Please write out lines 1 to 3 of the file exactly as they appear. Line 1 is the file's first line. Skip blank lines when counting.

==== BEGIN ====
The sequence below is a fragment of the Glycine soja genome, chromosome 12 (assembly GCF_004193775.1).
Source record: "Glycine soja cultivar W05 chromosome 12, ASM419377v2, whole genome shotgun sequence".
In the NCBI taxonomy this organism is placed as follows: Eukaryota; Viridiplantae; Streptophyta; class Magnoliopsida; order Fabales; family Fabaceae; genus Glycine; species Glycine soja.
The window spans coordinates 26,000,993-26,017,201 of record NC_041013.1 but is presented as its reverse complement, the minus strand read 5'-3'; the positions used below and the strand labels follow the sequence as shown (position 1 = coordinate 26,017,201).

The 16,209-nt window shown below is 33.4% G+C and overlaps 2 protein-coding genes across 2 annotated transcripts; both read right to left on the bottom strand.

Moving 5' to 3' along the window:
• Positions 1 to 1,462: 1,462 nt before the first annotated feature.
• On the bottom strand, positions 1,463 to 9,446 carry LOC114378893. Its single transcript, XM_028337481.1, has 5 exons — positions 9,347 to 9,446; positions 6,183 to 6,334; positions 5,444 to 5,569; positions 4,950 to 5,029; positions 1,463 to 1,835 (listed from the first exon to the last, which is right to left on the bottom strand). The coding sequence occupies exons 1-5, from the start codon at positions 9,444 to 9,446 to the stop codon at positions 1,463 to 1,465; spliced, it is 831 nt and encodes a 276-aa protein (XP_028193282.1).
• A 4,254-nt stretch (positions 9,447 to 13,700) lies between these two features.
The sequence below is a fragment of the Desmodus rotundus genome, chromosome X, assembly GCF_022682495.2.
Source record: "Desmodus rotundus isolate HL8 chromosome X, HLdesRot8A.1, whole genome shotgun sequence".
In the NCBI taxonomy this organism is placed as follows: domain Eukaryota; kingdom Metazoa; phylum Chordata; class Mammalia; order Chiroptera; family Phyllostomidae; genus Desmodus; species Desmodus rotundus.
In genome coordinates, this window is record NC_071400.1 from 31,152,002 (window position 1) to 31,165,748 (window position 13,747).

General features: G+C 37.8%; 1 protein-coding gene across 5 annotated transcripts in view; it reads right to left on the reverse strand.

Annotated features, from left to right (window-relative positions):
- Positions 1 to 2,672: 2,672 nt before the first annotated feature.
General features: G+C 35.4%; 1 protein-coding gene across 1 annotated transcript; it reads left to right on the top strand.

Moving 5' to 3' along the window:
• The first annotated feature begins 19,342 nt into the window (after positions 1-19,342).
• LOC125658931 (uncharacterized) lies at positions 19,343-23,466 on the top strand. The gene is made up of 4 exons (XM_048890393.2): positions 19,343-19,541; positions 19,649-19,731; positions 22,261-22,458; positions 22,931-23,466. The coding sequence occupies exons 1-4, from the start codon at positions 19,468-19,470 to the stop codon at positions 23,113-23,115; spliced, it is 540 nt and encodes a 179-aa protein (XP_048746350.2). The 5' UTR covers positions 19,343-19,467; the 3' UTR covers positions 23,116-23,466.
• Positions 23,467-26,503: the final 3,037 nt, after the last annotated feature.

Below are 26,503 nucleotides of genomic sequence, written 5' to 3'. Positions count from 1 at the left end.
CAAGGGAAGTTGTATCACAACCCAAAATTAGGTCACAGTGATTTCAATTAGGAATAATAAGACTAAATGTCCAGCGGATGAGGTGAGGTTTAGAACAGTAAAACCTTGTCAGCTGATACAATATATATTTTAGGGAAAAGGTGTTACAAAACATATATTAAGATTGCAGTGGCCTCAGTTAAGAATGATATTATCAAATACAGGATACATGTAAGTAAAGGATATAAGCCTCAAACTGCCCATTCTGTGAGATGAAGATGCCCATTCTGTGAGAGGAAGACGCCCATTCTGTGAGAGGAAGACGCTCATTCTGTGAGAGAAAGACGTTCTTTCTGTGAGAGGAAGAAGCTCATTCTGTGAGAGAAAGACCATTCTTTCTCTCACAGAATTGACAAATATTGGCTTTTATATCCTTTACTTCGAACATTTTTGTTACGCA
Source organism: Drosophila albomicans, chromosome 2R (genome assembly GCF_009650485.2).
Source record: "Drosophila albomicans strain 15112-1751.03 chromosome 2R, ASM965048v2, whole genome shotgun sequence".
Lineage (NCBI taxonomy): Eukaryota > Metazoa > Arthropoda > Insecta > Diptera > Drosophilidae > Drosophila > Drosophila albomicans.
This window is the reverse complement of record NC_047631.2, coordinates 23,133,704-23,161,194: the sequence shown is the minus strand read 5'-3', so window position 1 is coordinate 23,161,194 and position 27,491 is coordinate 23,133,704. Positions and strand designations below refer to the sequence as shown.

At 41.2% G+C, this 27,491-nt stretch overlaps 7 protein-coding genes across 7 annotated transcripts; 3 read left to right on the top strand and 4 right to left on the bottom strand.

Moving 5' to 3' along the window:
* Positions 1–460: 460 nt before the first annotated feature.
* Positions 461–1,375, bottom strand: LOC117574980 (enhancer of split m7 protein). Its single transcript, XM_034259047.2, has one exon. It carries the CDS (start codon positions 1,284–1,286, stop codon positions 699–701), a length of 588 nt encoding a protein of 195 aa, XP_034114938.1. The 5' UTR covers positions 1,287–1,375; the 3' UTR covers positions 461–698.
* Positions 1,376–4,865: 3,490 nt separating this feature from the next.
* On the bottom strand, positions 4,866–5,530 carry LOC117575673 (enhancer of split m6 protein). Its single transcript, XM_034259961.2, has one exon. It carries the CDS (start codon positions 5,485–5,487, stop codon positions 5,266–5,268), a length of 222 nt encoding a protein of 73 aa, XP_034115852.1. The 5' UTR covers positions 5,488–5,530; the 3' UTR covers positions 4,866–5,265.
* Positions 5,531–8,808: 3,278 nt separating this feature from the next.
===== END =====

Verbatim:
The sequence below is a fragment of the Glycine soja genome, chromosome 12 (assembly GCF_004193775.1).
Source record: "Glycine soja cultivar W05 chromosome 12, ASM419377v2, whole genome shotgun sequence".
In the NCBI taxonomy this organism is placed as follows: Eukaryota; Viridiplantae; Streptophyta; class Magnoliopsida; order Fabales; family Fabaceae; genus Glycine; species Glycine soja.